The new electoral system would change how Members of Parliament are elected to fill these seats in the House of Commons.
The Liberal government has stated that it will give up its majority within a House of Commons committee that will be struck to recommend an alternate voting system.
The Ottawa Citizen reports, “The government has dropped its bid to give its own members majority control over the special committee that will be tasked with coming up with recommendations on alternative voting methods. Instead, Liberal MPs will throw their support behind NDP MP Nathan Cullen’s counter-proposal to divvy up the seats around the committee table based on the share [percentage] of the vote parties received in the last election.”
The 12-member committee will consist of 5 Liberals, 3 Conservatives, 2 New Democrats, 1 Bloc Quebecois, and 1 Green, all of whom would have voting rights in this committee.
The article adds, “Although neither the party nor the government has taken an official position, the Liberals are widely thought to be leaning towards a ranked or preferential ballot system, while the New Democrats and Green parties have long pushed for full proportional representation. Meanwhile, the Conservatives could find themselves in an unlikely and potentially politically awkward alliance with the Bloc Quebecois, currently the only other party at the table that has come out in favour of the status quo.”
The Council of Canadians has for many years called for proportional representation to replace the current first-past-the-post electoral system.
This balancing of the composition of the committee may derail the Conservative Party, Fraser Institute and Canadian Taxpayers Association demand for a referendum on the issue. It is believed that if a referendum were held it would not be possible to implement electoral reform before the October 21, 2019 federal election. While these groups did not advocate for a national vote on the Harper government’s so-called Fair Elections Act, and may be making this demand to preserve the status quo, it is also true that a large percentage of Canadians have backed the call for a referendum.
That said, a Toronto Star editorial today offered the nuanced view that, “Broad ‘buy-in’ is, indeed, necessary for such a shift. And if that isn’t possible through an agreement among major parties in the House of Commons, it should be determined in a referendum.” Given the Liberals list proportional representation as an option they would consider, and the NDP and Greens support proportional representation, that could mean that parties that received 62.63 per cent of the popular vote – could agree to this reform.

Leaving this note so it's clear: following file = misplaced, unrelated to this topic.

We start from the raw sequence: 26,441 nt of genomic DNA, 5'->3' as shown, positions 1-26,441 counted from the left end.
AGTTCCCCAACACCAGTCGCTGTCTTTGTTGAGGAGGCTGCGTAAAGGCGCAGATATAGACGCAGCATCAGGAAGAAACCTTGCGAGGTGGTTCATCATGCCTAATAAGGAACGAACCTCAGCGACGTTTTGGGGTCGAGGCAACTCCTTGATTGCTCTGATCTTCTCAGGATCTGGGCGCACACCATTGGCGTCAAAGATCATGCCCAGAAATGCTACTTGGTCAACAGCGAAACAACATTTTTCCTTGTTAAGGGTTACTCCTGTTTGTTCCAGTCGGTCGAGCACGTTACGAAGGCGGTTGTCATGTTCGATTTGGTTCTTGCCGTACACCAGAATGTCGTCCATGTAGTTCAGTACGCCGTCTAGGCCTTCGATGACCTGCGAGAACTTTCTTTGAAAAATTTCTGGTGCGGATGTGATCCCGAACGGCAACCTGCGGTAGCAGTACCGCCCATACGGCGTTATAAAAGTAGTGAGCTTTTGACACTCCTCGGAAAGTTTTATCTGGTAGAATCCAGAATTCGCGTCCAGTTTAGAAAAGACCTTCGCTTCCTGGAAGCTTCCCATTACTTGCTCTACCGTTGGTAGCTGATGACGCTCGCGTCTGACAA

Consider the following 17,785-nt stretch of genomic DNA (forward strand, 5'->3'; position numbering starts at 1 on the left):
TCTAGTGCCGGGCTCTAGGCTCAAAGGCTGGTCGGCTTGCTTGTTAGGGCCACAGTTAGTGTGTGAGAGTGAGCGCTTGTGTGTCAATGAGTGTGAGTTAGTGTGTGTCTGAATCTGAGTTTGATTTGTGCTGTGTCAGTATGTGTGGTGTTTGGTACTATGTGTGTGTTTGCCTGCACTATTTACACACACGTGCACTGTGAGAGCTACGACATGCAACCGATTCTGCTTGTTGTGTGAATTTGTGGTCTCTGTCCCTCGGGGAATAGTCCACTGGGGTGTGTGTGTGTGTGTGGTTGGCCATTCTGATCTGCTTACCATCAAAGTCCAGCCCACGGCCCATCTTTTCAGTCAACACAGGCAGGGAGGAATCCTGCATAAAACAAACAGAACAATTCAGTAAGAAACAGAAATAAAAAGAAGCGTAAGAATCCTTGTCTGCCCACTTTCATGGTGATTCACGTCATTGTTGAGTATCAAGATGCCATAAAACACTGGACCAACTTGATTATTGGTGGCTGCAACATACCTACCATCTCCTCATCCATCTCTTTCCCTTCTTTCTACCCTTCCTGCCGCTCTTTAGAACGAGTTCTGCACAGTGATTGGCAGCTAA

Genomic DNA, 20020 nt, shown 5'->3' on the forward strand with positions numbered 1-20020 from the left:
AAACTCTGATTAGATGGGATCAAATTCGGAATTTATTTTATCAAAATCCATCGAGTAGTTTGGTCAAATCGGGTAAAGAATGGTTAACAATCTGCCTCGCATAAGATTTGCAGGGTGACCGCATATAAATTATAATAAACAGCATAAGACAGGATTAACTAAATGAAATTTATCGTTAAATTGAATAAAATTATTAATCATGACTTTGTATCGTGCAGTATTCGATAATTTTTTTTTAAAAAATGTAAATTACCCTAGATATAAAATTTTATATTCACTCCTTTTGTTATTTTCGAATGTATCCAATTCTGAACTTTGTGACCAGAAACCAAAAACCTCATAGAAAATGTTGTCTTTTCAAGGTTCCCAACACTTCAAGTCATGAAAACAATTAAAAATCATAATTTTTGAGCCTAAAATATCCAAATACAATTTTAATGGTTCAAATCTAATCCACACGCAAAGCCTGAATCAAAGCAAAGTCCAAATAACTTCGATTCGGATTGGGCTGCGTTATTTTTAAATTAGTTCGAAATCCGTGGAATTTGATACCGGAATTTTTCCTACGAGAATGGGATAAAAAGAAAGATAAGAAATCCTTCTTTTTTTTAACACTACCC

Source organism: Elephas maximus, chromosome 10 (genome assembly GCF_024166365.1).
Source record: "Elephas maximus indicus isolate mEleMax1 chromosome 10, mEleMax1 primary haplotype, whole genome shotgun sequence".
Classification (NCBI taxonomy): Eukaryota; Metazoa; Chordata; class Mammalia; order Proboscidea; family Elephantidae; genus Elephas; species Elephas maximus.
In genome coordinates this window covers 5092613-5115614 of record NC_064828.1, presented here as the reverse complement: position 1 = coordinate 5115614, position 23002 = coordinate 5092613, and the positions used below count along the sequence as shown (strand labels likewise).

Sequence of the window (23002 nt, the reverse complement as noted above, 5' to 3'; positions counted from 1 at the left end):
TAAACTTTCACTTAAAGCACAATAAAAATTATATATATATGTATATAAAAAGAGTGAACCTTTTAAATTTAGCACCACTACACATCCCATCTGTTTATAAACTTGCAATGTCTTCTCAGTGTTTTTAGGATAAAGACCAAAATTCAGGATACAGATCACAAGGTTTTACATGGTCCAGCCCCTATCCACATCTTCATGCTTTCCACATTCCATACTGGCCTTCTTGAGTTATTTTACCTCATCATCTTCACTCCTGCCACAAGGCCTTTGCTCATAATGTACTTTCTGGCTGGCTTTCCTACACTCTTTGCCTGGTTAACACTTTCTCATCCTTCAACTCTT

Polls have consistently shown a high level of popular support for proportional representation, including a poll commissioned by the Council of Canadians in 2010 that found 62 per cent of Canadians support moving towards a system of proportional representation in Canadian elections.
A recent NRG Research and Peak Communicators poll found that, “23 per cent [of respondents] selected mixed member proportional, which combines proportional representation and first-past-the-post, 19 per cent selected pure proportional voting, in which votes are proportional to the number of seats won, and 14 per cent selected ranked or preferential voting, where voters rank their choices and the first candidate with a majority win.”
Last month, Maryam Monsef, the Minister of Democratic Institutions, announced the following timeline for the process to reform our electoral system:
June-September – committee’s ‘national engagement process’ including written submissions, committee travel, online suggestions
June-September – MP town hall meetings
October 1 – deadline for MPs to send their submissions from the town halls to the committee
December 1 – the committee reports to the House of Commons
May 2017 – the deadline for the Liberals to introduce legislation on electoral reform
Yesterday, the Globe and Mail reported, “Mr. Trudeau himself has said he’s not convinced about proportional representation… Mr. Trudeau and many in his party lean to instant runoff, in which voters rank their choices for MP on a preferential ballot, and if no candidate wins a majority in a riding, second and possibly third choices are added till one candidate obtains 50 per cent of the vote. The Liberals put that proposal in their policy book in 2012. …[But] the people [who advocate for proportional representation] look at this summer’s consultations as a campaign to be won. And they’re gearing up to win. …[And] the PM who opened the door to reform has no campaign to back his preference.”
The first step will be the vote on the motion on the composition of the committee which is expected to take place on June 7.